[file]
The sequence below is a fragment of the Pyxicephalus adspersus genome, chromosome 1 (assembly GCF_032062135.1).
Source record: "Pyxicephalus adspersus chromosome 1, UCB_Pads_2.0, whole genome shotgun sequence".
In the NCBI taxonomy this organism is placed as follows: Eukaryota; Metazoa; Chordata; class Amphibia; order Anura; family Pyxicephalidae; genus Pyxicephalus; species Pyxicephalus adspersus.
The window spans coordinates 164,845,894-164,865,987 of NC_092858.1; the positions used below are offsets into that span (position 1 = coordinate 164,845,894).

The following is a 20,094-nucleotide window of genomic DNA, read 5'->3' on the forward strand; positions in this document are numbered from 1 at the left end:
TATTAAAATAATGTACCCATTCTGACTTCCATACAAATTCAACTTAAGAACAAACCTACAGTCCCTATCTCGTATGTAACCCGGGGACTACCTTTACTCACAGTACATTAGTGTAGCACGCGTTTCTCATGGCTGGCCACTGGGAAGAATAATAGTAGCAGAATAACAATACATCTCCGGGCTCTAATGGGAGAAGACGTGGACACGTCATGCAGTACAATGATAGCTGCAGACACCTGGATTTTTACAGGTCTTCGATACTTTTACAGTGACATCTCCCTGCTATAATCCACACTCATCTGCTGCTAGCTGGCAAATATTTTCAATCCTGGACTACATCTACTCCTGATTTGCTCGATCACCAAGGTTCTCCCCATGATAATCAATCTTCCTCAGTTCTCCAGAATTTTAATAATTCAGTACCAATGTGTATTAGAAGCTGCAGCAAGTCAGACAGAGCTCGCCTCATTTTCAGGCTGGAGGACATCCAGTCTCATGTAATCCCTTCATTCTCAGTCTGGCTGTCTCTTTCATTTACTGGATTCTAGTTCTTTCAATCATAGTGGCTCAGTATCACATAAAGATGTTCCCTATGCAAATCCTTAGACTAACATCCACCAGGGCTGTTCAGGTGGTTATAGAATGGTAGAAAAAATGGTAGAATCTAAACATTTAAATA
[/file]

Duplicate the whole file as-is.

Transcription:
The sequence below is a fragment of the Pyxicephalus adspersus genome, chromosome 1 (assembly GCF_032062135.1).
Source record: "Pyxicephalus adspersus chromosome 1, UCB_Pads_2.0, whole genome shotgun sequence".
In the NCBI taxonomy this organism is placed as follows: Eukaryota; Metazoa; Chordata; class Amphibia; order Anura; family Pyxicephalidae; genus Pyxicephalus; species Pyxicephalus adspersus.
The window spans coordinates 164,845,894-164,865,987 of NC_092858.1; the positions used below are offsets into that span (position 1 = coordinate 164,845,894).

The following is a 20,094-nucleotide window of genomic DNA, read 5'->3' on the forward strand; positions in this document are numbered from 1 at the left end:
TATTAAAATAATGTACCCATTCTGACTTCCATACAAATTCAACTTAAGAACAAACCTACAGTCCCTATCTCGTATGTAACCCGGGGACTACCTTTACTCACAGTACATTAGTGTAGCACGCGTTTCTCATGGCTGGCCACTGGGAAGAATAATAGTAGCAGAATAACAATACATCTCCGGGCTCTAATGGGAGAAGACGTGGACACGTCATGCAGTACAATGATAGCTGCAGACACCTGGATTTTTACAGGTCTTCGATACTTTTACAGTGACATCTCCCTGCTATAATCCACACTCATCTGCTGCTAGCTGGCAAATATTTTCAATCCTGGACTACATCTACTCCTGATTTGCTCGATCACCAAGGTTCTCCCCATGATAATCAATCTTCCTCAGTTCTCCAGAATTTTAATAATTCAGTACCAATGTGTATTAGAAGCTGCAGCAAGTCAGACAGAGCTCGCCTCATTTTCAGGCTGGAGGACATCCAGTCTCATGTAATCCCTTCATTCTCAGTCTGGCTGTCTCTTTCATTTACTGGATTCTAGTTCTTTCAATCATAGTGGCTCAGTATCACATAAAGATGTTCCCTATGCAAATCCTTAGACTAACATCCACCAGGGCTGTTCAGGTGGTTATAGAATGGTAGAAAAAATGGTAGAATCTAAACATTTAAATA